Molecular Partitioning Between Aqueous and Hydrophobic Environments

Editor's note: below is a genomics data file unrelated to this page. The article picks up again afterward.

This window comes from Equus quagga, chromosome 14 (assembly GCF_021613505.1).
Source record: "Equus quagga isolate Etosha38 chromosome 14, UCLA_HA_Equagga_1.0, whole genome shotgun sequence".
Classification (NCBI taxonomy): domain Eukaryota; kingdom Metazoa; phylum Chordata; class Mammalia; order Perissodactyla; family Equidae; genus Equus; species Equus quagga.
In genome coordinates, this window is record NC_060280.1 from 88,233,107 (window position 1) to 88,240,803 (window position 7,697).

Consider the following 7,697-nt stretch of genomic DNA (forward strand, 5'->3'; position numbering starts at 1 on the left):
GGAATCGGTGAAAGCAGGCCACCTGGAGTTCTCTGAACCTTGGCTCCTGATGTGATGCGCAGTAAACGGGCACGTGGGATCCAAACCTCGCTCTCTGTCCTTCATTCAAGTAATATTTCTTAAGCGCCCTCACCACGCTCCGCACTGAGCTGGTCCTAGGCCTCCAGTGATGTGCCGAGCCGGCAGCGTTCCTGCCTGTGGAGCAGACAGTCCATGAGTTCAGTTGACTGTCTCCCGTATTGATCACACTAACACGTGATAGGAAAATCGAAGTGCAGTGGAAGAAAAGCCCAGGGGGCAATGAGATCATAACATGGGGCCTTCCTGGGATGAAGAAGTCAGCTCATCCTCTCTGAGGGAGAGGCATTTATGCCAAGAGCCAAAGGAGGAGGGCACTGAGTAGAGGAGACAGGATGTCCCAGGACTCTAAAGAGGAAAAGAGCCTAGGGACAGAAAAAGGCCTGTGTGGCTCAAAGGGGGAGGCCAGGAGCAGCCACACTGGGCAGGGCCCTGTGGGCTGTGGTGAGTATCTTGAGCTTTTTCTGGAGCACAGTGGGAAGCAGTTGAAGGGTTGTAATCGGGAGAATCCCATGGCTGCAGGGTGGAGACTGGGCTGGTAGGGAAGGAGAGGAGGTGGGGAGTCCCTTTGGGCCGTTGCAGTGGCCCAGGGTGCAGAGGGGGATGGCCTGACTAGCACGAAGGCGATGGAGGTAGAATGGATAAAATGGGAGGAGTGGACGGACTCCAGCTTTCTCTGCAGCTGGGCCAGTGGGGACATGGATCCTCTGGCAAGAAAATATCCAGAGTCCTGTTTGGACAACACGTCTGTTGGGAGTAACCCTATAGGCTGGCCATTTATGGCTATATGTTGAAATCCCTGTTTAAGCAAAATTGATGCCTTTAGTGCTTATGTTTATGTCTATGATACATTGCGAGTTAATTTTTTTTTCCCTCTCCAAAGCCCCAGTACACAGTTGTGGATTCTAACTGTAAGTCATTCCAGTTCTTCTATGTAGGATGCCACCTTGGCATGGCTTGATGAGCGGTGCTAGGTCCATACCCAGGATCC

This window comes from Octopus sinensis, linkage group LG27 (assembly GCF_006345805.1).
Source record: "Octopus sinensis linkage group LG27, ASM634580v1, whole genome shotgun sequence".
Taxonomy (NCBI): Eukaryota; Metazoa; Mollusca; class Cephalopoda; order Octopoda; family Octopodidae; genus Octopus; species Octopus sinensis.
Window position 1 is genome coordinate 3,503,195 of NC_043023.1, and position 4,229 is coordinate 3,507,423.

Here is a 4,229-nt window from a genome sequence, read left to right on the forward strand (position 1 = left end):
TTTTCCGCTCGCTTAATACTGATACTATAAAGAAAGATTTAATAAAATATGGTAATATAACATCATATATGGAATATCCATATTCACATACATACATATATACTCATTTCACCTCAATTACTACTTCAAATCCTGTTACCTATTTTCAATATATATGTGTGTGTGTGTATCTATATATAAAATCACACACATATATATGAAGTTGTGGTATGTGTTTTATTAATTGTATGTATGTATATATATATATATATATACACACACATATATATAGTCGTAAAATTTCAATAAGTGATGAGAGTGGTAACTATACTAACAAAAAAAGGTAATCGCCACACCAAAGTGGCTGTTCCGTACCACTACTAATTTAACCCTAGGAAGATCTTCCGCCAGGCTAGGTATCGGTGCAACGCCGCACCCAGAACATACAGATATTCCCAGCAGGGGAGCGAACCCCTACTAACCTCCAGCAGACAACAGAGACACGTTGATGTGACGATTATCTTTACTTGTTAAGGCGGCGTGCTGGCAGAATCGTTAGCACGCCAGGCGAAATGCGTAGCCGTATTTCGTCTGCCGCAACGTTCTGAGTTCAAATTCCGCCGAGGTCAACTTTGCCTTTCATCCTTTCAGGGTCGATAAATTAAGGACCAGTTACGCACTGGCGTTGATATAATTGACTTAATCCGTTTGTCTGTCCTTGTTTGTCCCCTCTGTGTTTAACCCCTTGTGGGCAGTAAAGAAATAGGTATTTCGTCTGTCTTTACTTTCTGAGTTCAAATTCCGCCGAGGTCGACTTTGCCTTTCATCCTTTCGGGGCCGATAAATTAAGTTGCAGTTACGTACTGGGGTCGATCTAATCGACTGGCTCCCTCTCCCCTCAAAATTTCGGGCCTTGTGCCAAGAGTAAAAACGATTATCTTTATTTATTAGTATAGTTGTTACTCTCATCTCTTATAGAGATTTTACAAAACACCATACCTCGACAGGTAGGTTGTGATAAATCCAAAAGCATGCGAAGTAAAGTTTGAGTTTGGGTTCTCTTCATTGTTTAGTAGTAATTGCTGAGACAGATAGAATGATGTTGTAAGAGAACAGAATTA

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The overall objective of this research is to explore and predict the thermodynamic consequences of functional group alterations in biphasic partitioning behavior of closely related solutes. The predominant focus of the research is the effect of the primary, secondary, and tertiary 7-amino group on coumarin molecules. Partitioning experiments across planar interfaces were performed but only the primary amine coumarins showed reproducible quantitative behavior. Temperature dependent studies yielded a change in enthalpy of 18.6 KJ/mol and a change in entropy of 65.3J/mol, revealing that solute migration from the aqueous to the nonpolar organic phase was endothermic but led to increased system disorder. The principle of biphasic partitioning was also examined in 2-dimensional systems using the interior of phospholipids vesicles as the hydrophobic medium. The primary amine coumarin, C151, in DLPC and DMPC vesicles was found to partition exclusively into an environment similar to that of ethyl ether instead of water or alkane. This result shows that the molecules are most likely setting within the vesicle bilayer. The tertiary amine coumarins,C152, was found to partition exclusively into the aqueous environment. Future work examining 2-demensial partitioning will be performed using an in-house designed total reflection sample chamber that can be installed into our current steady-state fluorescence spectrometer.